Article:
Starting September 26, 2002
My father moved up to Boston, Hinda Gross, EarthLink will use Trellix software to provide web site building and blogging, Stuff from my youth, Learning from a patent, Bob Wallace dies
My father moved up to Boston [link]
This week my mother drove up with a neighbor and moved my father Baruch from the temporary nursing home where he was staying in Philadelphia to his new residence at a nursing home in the Boston area. My mother will move into a condo she bought up here sometime in the next few weeks. A series of small strokes, adding to the brain injuries from the car accident 12 years ago, cut my Dad's mobility and made it way too difficult for him to live at home, and he finds the nursing home much less stressful. This move up, and permanent residence in a nursing home, has been quite a change for our extended family (and, of course, especially so on my mother). With my Mom 15 minutes from my house, and my Dad nearby a few minutes from her place, I'm looking forward to being able to spend more time with them both than I've been able to in the past.
As we wheeled my father from the car to his room, we went by some lithographs on the wall of the nursing home. They were from a series by Chaim Gross. I was completely blown away by this. My parents have had a very similar Chaim Gross work hanging prominently in their living room for years. It was a gift when they moved in 46 years ago from my Uncle Gershon and Aunt Hinda, with the artist's blessing. Chaim was my Uncle Gershon Gross' uncle. Gershon and Hinda had many of his paintings in their house, including one in the series at the nursing home. This was a very nice way to find an instant connection between my Dad's old home and his new one, and another memory of Hinda and Gershon. The world is a strange, wonderful place...
Hinda Gross [link]
Last Friday, my aunt Hinda Gross died. My father's youngest of four sisters, she had suffered through a very long illness. Her husband, my uncle Gershon, died suddenly earlier this year.
Hinda was an incredible person who certainly left her mark on the world, leaving it a better place for her being here. She had her dreams and found ways to live them. Growing up in Philadelphia, she dreamed of living in Israel between the Mediterranean and Jerusalem. Sure enough, along with Gershon and others, she helped found Neve Ilan, a settlement just off the road to Jerusalem from Tel Aviv, where on a clear day you can see to the ocean from one side and the hills of Jerusalem from the other. When back in the US while Gershon studied for his advanced degrees, she served as a local Jewish youth group director. She so inspired and was loved by the kids that they made up songs about her to sing at conferences. She believed in the value of art and expression for all, and founded an art school to provide enrichment to Neve Ilan and schools in the surrounding area: Orthodox and secular Jewish as well as Arab. She also founded an art gallery at Neve Ilan. Fighting breast cancer for years, she was a champion for women's health issues, including going into Arab villages to teach women self-examination. Recently, despite her illness, she served as President of Hadassah Israel for two years. (See the Jerusalem Post article about her activism from 1997 -- they called her a "powerhouse" -- and you can also see a picture of her with the State of Kentucky's First Lady in 2000.) Last year Hadassah Israel, a medical organization supported by people around the world, awarded her its highest prize, the Henrietta Szold Award, for her work. Three days before her death, Israel's Ministry of Health announced that Hinda will receive this year's prize for volunteer work in public health at a ceremony at the Knesset (Israel's Parliament) next month.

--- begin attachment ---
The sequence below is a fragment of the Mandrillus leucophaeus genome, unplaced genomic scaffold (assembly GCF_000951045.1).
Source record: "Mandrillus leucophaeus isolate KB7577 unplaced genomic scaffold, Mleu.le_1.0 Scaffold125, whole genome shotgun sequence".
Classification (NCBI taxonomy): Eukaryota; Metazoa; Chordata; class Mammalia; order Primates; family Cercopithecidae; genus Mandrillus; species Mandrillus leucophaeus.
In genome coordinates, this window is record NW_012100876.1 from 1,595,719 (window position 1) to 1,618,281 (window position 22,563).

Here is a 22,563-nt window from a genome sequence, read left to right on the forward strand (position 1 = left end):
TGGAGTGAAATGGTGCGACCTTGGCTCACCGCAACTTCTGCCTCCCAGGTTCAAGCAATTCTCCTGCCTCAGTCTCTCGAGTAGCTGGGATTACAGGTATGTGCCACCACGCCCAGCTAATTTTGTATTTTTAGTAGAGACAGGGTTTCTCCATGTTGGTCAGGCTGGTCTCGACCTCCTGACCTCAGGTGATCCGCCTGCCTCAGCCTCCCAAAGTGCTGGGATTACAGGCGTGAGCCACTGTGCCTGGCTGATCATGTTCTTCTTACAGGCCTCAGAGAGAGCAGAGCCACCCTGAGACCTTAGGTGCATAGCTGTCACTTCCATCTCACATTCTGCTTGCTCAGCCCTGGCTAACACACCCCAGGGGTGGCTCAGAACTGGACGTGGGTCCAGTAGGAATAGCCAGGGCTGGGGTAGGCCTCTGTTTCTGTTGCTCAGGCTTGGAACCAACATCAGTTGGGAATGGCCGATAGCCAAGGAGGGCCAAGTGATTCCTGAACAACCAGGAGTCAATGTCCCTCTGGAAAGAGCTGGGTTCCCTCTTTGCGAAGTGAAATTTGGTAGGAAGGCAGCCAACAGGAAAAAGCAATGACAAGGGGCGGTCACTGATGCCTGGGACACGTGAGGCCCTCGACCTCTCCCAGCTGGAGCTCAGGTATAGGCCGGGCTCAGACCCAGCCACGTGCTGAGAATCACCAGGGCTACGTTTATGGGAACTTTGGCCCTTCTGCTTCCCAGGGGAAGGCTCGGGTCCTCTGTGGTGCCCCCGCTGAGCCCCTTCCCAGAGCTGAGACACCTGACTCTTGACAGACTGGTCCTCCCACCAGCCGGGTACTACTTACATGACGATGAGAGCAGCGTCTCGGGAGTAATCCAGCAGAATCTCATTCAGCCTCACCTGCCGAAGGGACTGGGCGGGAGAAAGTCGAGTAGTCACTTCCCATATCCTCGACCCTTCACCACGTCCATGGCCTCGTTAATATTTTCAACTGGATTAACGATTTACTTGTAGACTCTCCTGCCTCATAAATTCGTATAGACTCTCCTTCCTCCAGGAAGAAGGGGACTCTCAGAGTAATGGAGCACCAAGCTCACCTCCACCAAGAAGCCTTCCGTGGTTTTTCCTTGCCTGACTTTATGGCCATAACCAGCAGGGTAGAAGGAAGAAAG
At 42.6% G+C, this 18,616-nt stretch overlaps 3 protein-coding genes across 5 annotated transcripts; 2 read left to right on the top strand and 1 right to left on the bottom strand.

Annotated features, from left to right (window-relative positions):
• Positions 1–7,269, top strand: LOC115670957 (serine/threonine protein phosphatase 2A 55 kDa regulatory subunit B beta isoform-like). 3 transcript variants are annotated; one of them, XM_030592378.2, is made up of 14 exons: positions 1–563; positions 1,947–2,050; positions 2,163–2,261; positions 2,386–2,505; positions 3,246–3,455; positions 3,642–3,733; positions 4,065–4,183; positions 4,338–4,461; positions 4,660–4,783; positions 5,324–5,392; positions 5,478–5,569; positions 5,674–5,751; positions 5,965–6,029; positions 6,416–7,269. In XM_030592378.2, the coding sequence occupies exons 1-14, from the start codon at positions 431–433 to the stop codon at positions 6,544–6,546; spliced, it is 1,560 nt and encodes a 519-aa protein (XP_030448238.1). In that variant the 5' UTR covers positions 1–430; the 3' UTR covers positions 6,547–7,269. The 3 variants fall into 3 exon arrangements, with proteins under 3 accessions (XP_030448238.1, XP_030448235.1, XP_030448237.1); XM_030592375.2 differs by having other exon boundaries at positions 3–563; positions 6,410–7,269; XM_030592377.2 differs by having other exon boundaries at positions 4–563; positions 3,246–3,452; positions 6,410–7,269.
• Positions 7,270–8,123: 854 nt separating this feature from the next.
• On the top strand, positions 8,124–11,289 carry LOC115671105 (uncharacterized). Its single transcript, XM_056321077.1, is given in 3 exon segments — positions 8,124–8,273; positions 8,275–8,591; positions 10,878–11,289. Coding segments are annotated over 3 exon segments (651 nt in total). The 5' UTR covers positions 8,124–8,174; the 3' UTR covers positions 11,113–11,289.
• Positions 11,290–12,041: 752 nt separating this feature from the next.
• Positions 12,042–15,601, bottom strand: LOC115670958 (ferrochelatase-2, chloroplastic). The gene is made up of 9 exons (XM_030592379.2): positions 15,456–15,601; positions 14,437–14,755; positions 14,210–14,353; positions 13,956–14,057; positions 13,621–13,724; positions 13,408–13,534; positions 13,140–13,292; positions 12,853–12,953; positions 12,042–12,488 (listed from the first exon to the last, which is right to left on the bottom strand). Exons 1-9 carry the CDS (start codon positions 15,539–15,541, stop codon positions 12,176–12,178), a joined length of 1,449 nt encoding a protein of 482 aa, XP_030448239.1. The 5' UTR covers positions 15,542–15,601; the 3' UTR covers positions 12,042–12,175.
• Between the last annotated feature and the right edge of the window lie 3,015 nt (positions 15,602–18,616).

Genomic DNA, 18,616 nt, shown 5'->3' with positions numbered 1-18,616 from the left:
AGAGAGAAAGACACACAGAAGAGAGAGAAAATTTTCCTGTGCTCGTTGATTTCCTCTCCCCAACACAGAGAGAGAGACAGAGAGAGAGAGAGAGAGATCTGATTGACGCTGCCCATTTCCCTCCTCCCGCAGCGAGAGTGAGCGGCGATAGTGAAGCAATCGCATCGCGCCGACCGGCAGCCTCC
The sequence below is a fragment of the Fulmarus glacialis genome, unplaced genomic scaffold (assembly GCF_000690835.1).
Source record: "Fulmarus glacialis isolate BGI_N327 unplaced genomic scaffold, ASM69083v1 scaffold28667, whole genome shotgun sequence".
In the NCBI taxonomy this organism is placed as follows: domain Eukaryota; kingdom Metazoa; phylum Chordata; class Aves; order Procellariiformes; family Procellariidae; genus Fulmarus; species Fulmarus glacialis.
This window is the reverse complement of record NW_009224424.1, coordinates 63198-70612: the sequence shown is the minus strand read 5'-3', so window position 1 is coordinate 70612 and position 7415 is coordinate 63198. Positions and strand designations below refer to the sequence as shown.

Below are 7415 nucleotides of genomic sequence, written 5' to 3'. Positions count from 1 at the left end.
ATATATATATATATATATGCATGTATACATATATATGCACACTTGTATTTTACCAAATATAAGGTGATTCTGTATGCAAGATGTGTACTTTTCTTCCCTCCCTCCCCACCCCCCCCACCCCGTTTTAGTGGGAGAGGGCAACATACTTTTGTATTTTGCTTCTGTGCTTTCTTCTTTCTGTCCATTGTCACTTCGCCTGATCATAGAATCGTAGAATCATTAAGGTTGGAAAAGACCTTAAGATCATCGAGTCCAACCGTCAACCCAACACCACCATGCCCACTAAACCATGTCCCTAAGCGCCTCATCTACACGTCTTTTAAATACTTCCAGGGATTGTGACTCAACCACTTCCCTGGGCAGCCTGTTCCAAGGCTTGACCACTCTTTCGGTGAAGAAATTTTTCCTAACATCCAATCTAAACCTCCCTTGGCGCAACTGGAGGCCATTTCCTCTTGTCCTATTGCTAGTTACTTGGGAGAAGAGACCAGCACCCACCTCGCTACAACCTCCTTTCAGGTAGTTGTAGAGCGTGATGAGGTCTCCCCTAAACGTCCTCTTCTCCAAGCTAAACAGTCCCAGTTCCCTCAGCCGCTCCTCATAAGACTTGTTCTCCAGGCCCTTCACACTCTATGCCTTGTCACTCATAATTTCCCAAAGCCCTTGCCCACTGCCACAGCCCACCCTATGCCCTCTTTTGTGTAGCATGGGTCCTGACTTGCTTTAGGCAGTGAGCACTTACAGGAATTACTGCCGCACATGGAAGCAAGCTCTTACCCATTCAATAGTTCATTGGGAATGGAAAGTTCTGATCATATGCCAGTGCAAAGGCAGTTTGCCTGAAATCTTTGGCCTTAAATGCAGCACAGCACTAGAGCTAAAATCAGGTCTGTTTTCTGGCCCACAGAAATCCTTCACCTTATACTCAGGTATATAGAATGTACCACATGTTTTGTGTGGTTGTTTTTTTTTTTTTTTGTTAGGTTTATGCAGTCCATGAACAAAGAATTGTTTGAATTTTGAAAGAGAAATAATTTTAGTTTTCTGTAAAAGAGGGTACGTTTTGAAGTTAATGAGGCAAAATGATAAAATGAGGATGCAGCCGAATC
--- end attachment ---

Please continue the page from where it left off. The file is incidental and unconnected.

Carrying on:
Everybody who met her remembers her enthusiasm, energy, warmth, humor, and drive. She was a model to try to emulate for the thousands who knew her, and were touched by her, personally. She was buried next to her beloved husband Gershon facing the hills of Jerusalem. May her memory continue to be for a blessing.
EarthLink will use Trellix software to provide web site building and blogging [link]
This morning Trellix Corporation (of whom I am founder and CTO) announced that EarthLink will be using Trellix's technology to provide web site building and weblogging to its subscribers.
What should be exciting about this to the weblog community is that the approximately 5 million EarthLink subscribers are literally just a few clicks away from trying blogging. The version of Trellix Web Express they will be using for web site authoring asks you right up front if you want to have a blog as part of your web site. It even has a "What is a blog?" link right there. (See the screenshots I posted when I wrote up the Trellix announcement of this capability last August.) Weblogging is built in to the basic web site creation tool. You don't need to use or buy anything else, nor do you need to learn HTML in order to customize the "look" you want. Your blog, your "About Me" page, and your pictures can all be put on the web using little more than your browser. In addition to regular EarthLink subscribers, this deal makes the Trellix tools available to their small business customers who pay for "yourname.com" web hosting. As I wrote in my essay "Small Business Blogging", small businesses also have very good reasons to blog.